The Green Coffee Bean Problem

green coffee bean

When I want to reinforce the need for critical thinking, I sometimes bring up the green coffee bean problem.

In 2012, a research article entitled “Randomized, Double-Blind, Placebo-Controlled, Linear Dose, Crossover Study to Evaluate the Efficacy and Safety of a Green Coffee Bean Extract in Overweight Subjects” was published in the seemingly reputable journal Diabetes, Metabolic Syndrome and Obesity: Targets and Therapy. The subjects received a high dose of chlorogenic acids found in green coffee extract, purported to influence glucose and fat metabolism. The reported results were incredible: the subjects lost 10% of their body weight and 16% of body fat in 22 weeks – without any dieting or exercise.

Green coffee beans took the dieting world by storm. Dr. Oz used words like “magical,” “staggering,” and “unprecedented discovery.” Not surprisingly, sales soared.

But there was a problem with the green coffee bean approach to weight loss. Actually, many problems.

To start, the Food and Drug Administration (FDA) recommends weight-loss studies last at least 12 months and include at least 3,000 participants who receive the medication and at least 1,500 who receive a placebo. This study covered 22 weeks and 16 subjects (8 and 8).

Another issue is that the authors of the paper were University of Scranton chemistry professors who had no medical experience, nor had they previously published any other research on weight loss. In fact, the study was conducted by different researchers in India and funded by a supplement manufacturer.

Even the journal the research was published in seems suspect. The journal says it’s a peer-reviewed publication, but claims an average of 12 days from submission to editorial decision including peer review. That’s not much of a review.

The above three flaws should be enough red flags for most people to wonder about the research. But it’s even worse. According to one careful analysis:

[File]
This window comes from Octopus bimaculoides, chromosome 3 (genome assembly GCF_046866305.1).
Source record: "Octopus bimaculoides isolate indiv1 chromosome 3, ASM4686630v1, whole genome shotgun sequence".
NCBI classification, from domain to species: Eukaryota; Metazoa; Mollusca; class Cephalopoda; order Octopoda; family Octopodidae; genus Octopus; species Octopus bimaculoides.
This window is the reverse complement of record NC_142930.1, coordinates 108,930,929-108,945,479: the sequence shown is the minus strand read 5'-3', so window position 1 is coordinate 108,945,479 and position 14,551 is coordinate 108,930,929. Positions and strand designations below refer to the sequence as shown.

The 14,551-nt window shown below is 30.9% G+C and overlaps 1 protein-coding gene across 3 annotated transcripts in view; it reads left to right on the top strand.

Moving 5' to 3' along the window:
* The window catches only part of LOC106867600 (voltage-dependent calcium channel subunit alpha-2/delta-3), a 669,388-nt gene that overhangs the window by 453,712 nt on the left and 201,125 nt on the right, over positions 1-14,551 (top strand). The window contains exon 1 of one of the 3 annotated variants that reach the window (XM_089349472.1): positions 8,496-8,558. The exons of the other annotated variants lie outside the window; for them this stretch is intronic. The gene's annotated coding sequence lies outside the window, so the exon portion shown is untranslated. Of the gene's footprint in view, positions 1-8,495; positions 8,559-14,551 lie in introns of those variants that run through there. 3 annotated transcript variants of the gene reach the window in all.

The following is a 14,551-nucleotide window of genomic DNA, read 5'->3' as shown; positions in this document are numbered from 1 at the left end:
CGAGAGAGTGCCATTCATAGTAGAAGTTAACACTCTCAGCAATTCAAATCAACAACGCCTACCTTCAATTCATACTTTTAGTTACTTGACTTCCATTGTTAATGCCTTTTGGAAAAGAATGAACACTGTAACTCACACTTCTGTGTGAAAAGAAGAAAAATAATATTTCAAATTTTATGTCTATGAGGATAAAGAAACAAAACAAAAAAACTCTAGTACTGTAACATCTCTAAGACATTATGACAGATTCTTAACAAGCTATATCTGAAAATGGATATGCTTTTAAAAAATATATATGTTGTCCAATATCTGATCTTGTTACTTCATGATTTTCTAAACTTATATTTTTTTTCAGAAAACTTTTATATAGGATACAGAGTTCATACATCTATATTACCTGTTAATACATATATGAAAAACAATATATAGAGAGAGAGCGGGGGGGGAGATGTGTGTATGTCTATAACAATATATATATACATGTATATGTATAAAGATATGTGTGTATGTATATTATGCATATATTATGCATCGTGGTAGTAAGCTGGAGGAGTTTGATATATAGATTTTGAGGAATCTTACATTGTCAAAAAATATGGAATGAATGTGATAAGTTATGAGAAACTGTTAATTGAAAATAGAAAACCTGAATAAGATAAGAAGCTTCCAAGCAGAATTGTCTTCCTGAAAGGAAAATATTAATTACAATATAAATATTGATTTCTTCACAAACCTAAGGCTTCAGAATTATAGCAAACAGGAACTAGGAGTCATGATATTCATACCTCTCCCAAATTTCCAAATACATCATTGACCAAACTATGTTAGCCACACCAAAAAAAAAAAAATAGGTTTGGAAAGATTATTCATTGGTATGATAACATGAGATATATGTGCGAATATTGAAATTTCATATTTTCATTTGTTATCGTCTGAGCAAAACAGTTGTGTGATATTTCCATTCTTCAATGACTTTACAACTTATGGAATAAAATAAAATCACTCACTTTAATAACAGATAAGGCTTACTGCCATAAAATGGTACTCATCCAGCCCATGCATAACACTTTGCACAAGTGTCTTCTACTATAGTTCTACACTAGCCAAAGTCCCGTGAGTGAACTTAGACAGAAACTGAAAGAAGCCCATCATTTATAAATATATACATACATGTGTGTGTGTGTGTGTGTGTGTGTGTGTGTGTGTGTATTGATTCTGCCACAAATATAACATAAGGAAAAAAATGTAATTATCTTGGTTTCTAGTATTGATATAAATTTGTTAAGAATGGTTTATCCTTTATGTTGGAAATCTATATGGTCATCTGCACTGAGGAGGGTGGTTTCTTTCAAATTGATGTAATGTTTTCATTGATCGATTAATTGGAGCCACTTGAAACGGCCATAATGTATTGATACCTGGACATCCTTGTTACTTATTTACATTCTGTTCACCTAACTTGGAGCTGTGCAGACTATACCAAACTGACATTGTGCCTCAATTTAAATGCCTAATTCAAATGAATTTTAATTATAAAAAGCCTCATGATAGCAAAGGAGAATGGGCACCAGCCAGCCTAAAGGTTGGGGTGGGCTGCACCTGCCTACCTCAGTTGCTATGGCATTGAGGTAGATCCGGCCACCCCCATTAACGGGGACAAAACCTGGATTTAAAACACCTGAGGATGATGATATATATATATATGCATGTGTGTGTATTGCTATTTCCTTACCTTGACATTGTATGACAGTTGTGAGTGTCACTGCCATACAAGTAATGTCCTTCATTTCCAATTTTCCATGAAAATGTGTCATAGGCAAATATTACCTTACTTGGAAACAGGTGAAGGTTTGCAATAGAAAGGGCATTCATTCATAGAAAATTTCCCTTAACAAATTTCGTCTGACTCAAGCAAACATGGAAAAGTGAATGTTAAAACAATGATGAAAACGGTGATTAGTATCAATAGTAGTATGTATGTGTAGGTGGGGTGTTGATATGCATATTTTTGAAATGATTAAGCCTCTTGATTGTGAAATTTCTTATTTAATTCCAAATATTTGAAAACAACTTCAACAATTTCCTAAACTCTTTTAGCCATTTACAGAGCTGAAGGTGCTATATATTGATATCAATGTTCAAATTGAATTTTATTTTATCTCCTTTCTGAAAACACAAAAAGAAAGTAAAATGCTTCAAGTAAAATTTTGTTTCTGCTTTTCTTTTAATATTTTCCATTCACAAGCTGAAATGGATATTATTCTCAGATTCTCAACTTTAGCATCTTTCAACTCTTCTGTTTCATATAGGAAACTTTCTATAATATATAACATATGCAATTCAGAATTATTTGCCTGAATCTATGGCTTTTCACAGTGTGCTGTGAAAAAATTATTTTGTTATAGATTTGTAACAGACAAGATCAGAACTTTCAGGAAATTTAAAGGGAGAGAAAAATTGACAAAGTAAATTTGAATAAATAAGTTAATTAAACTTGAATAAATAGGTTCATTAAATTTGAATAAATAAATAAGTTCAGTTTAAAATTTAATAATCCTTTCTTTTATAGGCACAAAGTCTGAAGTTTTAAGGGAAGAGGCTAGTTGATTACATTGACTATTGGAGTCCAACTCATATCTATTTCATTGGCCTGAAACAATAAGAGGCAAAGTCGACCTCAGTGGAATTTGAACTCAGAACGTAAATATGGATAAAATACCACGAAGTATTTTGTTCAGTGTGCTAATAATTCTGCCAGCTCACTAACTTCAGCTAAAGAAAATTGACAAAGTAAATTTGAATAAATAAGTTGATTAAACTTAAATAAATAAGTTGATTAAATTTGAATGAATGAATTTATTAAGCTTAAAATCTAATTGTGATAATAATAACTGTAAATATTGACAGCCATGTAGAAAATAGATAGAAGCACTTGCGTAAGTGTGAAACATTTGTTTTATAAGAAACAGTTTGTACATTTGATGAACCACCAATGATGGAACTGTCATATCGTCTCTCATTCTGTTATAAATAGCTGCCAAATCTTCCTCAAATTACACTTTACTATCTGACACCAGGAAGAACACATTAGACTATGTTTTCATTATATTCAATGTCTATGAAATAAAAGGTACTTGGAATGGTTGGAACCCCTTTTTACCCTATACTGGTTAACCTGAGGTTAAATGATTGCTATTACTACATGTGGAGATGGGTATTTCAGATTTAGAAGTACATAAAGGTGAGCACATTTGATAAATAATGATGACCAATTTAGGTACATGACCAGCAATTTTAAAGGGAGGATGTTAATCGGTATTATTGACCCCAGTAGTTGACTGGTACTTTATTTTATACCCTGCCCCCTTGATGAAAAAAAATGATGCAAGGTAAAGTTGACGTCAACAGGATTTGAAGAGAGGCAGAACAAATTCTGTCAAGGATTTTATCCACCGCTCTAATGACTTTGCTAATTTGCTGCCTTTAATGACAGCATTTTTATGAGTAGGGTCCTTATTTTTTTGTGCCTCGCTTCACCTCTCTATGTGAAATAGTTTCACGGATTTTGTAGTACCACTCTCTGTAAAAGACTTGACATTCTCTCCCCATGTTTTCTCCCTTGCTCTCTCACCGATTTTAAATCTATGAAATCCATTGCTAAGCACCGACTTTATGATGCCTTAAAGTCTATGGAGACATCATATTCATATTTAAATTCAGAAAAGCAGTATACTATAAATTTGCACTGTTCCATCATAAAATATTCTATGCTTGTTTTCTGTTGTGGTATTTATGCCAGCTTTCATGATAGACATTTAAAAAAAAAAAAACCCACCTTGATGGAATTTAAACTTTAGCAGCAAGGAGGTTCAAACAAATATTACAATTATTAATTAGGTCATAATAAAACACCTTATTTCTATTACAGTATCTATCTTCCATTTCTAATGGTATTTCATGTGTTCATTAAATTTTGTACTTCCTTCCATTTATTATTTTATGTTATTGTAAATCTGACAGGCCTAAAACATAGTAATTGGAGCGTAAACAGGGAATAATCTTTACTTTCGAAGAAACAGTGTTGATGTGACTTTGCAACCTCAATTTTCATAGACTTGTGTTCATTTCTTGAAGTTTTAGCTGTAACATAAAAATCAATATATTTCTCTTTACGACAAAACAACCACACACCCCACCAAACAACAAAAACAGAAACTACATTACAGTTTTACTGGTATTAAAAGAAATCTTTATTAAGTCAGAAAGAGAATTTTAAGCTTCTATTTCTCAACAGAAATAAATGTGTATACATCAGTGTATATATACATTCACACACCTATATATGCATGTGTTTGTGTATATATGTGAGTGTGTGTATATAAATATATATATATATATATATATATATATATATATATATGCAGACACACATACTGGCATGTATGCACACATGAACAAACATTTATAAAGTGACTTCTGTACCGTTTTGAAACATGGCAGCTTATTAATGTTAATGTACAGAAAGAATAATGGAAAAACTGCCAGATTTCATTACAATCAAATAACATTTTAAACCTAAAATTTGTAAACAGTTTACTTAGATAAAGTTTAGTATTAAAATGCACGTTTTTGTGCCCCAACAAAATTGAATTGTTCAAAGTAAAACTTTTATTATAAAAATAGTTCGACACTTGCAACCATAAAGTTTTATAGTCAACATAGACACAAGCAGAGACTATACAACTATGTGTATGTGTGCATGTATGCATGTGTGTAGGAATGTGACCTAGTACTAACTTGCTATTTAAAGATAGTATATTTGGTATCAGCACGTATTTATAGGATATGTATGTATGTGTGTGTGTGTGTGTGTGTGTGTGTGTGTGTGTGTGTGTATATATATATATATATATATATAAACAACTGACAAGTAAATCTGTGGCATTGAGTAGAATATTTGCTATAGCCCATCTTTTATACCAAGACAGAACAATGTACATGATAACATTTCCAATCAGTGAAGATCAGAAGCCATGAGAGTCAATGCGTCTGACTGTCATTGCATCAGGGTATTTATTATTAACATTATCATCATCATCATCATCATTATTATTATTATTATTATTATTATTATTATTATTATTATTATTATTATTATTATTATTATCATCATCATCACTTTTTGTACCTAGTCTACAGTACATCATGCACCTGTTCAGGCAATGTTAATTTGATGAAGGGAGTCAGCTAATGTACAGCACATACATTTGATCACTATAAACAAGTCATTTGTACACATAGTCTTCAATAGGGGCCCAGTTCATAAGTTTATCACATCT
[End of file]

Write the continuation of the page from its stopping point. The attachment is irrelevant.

• It’s not a double-blind study, despite claiming to be
  • Some subjects lost as much weight on the placebo as the supplement
  • Diet and exercise were not actually tracked by the study
  • … and much more.

The article was retracted from the journal after the Federal Trade Commission (FTC) reported the lead investigator “repeatedly altered the weights and other key measurements of the subjects, changed the length of the trial, and misstated which subjects were taking the placebo or GCA during the trial.” The FTC ordered the supplement manufacturer who funded the study to pay a $3.5M fine.

Yes, deep critical thinking is time-consuming and difficult. But often we don’t even do a cursory inspection of claims. Hundreds of thousands of people were tricked by a research study that only involved 16 people and lost millions of dollars.

That’s the green coffee bean problem.

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3 Responses to The Green Coffee Bean Problem

  1. Emerson April 7, 2024 at 11:50 am #

    This is such a great example! They cover this (and debunk lots of other myths, while making me laugh) on the podcast Maintenance Phase. I highly recommend it!

  2. Loralee Hamilton April 8, 2024 at 4:42 pm #

    If it sounds too good to be true, then it probably is (especially when it comes to weight loss scams).

    • Jonathan Becher April 8, 2024 at 5:32 pm #

      That’s a good rule of thumb.

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